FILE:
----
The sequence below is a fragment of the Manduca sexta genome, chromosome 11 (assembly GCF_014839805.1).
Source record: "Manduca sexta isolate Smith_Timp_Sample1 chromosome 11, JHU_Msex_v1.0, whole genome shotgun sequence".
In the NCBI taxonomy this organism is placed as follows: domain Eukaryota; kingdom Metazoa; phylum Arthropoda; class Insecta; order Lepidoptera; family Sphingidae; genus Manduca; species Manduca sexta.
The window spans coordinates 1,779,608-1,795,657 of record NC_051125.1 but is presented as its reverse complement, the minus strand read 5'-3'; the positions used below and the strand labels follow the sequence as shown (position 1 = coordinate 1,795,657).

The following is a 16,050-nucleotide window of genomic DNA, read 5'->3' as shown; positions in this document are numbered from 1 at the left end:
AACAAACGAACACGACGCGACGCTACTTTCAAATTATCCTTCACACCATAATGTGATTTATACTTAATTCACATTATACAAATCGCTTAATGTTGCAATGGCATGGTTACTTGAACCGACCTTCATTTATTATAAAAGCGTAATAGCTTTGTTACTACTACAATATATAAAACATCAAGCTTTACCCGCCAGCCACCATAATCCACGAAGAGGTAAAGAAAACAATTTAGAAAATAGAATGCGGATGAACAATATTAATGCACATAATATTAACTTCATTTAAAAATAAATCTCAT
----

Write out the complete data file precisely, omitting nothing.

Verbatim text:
The sequence below is a fragment of the Manduca sexta genome, chromosome 11 (assembly GCF_014839805.1).
Source record: "Manduca sexta isolate Smith_Timp_Sample1 chromosome 11, JHU_Msex_v1.0, whole genome shotgun sequence".
In the NCBI taxonomy this organism is placed as follows: domain Eukaryota; kingdom Metazoa; phylum Arthropoda; class Insecta; order Lepidoptera; family Sphingidae; genus Manduca; species Manduca sexta.
The window spans coordinates 1,779,608-1,795,657 of record NC_051125.1 but is presented as its reverse complement, the minus strand read 5'-3'; the positions used below and the strand labels follow the sequence as shown (position 1 = coordinate 1,795,657).

The following is a 16,050-nucleotide window of genomic DNA, read 5'->3' as shown; positions in this document are numbered from 1 at the left end:
AACAAACGAACACGACGCGACGCTACTTTCAAATTATCCTTCACACCATAATGTGATTTATACTTAATTCACATTATACAAATCGCTTAATGTTGCAATGGCATGGTTACTTGAACCGACCTTCATTTATTATAAAAGCGTAATAGCTTTGTTACTACTACAATATATAAAACATCAAGCTTTACCCGCCAGCCACCATAATCCACGAAGAGGTAAAGAAAACAATTTAGAAAATAGAATGCGGATGAACAATATTAATGCACATAATATTAACTTCATTTAAAAATAAATCTCAT